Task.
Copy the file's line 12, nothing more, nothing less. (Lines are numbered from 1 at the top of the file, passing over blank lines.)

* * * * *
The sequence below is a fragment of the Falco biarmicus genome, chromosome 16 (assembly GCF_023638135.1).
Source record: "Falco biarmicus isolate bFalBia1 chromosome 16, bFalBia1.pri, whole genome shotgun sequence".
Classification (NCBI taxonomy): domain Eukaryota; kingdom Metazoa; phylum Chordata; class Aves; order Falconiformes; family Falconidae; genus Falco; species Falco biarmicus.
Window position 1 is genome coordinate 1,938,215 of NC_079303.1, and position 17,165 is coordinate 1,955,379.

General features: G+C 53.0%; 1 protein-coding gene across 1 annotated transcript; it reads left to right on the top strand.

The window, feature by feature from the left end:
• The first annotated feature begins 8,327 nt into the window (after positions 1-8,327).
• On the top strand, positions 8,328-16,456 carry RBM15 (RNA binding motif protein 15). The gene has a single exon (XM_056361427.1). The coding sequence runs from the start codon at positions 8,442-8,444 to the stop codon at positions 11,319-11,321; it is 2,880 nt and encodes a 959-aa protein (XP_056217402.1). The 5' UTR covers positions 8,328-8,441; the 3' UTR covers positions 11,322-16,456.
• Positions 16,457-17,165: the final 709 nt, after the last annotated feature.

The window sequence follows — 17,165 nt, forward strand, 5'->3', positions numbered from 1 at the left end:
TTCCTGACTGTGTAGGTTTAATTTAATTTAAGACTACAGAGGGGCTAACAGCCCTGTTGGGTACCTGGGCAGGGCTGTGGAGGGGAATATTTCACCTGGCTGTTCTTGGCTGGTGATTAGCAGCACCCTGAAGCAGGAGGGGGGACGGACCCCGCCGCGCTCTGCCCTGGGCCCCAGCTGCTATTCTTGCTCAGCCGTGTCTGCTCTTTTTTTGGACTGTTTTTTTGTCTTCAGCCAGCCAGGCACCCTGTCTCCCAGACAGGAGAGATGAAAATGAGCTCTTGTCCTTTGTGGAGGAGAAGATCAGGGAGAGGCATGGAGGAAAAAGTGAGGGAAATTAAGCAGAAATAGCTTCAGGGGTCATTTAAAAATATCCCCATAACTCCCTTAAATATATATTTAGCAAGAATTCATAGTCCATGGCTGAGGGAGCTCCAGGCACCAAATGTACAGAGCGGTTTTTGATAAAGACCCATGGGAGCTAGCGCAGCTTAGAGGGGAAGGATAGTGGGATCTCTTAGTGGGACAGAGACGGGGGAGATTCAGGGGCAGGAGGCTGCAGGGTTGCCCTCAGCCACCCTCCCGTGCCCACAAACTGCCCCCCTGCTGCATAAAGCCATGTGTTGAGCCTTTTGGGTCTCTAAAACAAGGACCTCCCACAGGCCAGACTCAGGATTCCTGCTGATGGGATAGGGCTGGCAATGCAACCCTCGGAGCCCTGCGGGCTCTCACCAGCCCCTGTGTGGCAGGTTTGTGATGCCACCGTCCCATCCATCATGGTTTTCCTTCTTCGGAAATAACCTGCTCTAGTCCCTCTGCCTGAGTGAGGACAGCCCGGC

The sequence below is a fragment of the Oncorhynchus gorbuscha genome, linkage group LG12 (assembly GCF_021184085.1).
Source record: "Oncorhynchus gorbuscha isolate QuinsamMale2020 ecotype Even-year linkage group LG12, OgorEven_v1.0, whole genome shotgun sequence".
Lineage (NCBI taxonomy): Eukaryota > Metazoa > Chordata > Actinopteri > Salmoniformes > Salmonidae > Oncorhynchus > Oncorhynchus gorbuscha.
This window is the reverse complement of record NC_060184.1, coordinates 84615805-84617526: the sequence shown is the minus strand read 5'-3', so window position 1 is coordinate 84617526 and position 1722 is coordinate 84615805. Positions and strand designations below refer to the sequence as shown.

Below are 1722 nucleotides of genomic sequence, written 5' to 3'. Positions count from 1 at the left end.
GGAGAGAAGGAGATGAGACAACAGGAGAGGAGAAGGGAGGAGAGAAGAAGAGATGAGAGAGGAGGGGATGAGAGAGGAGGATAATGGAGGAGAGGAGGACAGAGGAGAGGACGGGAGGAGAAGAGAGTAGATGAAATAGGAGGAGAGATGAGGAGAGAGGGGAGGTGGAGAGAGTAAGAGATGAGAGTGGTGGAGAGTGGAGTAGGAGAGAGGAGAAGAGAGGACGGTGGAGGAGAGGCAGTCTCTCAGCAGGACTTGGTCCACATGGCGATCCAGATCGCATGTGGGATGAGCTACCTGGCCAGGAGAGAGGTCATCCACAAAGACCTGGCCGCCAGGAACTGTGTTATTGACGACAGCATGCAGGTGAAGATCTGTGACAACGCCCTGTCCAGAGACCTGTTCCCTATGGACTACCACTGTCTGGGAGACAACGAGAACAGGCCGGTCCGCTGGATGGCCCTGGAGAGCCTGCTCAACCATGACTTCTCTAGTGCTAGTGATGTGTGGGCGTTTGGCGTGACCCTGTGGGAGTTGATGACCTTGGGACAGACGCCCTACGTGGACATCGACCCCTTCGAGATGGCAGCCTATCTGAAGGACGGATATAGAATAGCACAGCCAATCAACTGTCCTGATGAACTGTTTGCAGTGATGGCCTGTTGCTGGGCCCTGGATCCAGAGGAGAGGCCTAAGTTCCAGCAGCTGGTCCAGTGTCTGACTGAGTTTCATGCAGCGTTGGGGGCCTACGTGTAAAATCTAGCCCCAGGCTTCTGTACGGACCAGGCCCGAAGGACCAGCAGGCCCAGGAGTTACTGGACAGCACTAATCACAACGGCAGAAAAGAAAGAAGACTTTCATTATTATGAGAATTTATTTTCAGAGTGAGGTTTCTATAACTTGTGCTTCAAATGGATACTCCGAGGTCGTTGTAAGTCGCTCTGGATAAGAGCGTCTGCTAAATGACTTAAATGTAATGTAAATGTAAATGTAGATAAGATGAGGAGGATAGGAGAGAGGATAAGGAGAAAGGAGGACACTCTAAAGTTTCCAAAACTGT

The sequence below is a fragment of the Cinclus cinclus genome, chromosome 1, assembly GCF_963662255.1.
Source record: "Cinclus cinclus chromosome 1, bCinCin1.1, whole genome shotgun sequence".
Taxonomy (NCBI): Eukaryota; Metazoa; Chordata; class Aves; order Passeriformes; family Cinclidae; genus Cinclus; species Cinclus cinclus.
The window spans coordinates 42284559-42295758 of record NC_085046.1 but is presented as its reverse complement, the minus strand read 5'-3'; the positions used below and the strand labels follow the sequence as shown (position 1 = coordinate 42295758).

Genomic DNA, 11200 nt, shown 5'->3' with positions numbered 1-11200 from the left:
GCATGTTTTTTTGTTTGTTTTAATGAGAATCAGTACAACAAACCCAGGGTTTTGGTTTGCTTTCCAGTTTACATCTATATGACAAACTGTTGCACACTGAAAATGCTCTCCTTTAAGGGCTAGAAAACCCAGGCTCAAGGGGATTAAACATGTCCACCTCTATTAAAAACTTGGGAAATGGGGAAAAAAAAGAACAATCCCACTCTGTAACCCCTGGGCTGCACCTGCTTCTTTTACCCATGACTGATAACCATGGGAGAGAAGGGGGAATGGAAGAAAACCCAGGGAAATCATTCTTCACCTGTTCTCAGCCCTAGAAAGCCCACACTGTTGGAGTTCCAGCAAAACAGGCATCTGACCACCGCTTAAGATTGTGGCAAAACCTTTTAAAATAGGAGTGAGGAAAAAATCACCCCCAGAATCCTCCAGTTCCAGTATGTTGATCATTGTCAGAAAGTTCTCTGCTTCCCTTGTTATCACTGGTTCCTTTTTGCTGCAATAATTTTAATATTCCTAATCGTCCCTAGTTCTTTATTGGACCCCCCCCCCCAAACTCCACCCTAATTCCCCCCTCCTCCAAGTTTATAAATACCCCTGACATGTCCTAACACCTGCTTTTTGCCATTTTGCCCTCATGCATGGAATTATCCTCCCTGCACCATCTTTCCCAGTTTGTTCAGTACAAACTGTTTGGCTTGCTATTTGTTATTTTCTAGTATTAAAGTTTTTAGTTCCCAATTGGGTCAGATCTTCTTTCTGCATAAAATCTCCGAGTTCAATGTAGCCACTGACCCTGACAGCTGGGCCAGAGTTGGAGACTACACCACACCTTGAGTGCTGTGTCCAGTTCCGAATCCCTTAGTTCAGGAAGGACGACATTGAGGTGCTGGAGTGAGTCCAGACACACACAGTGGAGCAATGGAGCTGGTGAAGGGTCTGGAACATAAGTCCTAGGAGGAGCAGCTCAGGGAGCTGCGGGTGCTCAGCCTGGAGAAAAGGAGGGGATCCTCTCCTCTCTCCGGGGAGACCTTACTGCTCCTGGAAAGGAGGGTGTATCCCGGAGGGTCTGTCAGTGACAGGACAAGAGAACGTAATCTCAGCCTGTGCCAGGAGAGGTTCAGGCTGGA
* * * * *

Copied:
The sequence below is a fragment of the Oncorhynchus gorbuscha genome, linkage group LG12 (assembly GCF_021184085.1).